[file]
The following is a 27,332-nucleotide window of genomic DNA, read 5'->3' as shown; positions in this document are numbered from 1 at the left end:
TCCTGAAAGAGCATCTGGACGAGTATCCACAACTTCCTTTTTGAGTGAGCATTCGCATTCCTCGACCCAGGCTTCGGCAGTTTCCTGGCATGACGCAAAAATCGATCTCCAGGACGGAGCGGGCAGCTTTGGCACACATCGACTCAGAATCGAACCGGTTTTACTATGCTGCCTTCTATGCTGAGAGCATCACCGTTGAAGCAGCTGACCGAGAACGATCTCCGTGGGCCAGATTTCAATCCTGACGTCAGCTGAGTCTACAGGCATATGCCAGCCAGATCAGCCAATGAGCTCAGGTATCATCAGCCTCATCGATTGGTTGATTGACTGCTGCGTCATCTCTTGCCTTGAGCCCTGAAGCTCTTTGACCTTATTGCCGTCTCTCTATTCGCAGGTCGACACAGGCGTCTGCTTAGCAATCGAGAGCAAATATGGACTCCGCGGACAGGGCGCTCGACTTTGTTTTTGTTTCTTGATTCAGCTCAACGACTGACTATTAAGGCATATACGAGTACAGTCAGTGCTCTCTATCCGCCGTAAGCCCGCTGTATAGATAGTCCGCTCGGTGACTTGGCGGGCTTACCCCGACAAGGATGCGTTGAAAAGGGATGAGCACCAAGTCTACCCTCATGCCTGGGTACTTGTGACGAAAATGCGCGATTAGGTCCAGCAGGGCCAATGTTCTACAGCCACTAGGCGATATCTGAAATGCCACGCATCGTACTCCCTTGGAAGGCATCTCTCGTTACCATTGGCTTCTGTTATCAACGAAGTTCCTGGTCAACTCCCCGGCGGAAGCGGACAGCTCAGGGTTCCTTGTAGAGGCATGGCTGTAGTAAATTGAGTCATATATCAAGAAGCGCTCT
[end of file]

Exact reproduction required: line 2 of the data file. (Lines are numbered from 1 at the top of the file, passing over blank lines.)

TCCTGAAAGAGCATCTGGACGAGTATCCACAACTTCCTTTTTGAGTGAGCATTCGCATTCCTCGACCCAGGCTTCGGCAGTTTCCTGGCATGACGCAAAAATCGATCTCCAGGACGGAGCGGGCAGCTTTGGCACACATCGACTCAGAATCGAACCGGTTTTACTATGCTGCCTTCTATGCTGAGAGCATCACCGTTGAAGCAGCTGACCGAGAACGATCTCCGTGGGCCAGATTTCAATCCTGACGTCAGCTGAGTCTACAGGCATATGCCAGCCAGATCAGCCAATGAGCTCAGGTATCATCAGCCTCATCGATTGGTTGATTGACTGCTGCGTCATCTCTTGCCTTGAGCCCTGAAGCTCTTTGACCTTATTGCCGTCTCTCTATTCGCAGGTCGACACAGGCGTCTGCTTAGCAATCGAGAGCAAATATGGACTCCGCGGACAGGGCGCTCGACTTTGTTTTTGTTTCTTGATTCAGCTCAACGACTGACTATTAAGGCATATACGAGTACAGTCAGTGCTCTCTATCCGCCGTAAGCCCGCTGTATAGATAGTCCGCTCGGTGACTTGGCGGGCTTACCCCGACAAGGATGCGTTGAAAAGGGATGAGCACCAAGTCTACCCTCATGCCTGGGTACTTGTGACGAAAATGCGCGATTAGGTCCAGCAGGGCCAATGTTCTACAGCCACTAGGCGATATCTGAAATGCCACGCATCGTACTCCCTTGGAAGGCATCTCTCGTTACCATTGGCTTCTGTTATCAACGAAGTTCCTGGTCAACTCCCCGGCGGAAGCGGACAGCTCAGGGTTCCTTGTAGAGGCATGGCTGTAGTAAATTGAGTCATATATCAAGAAGCGCTCT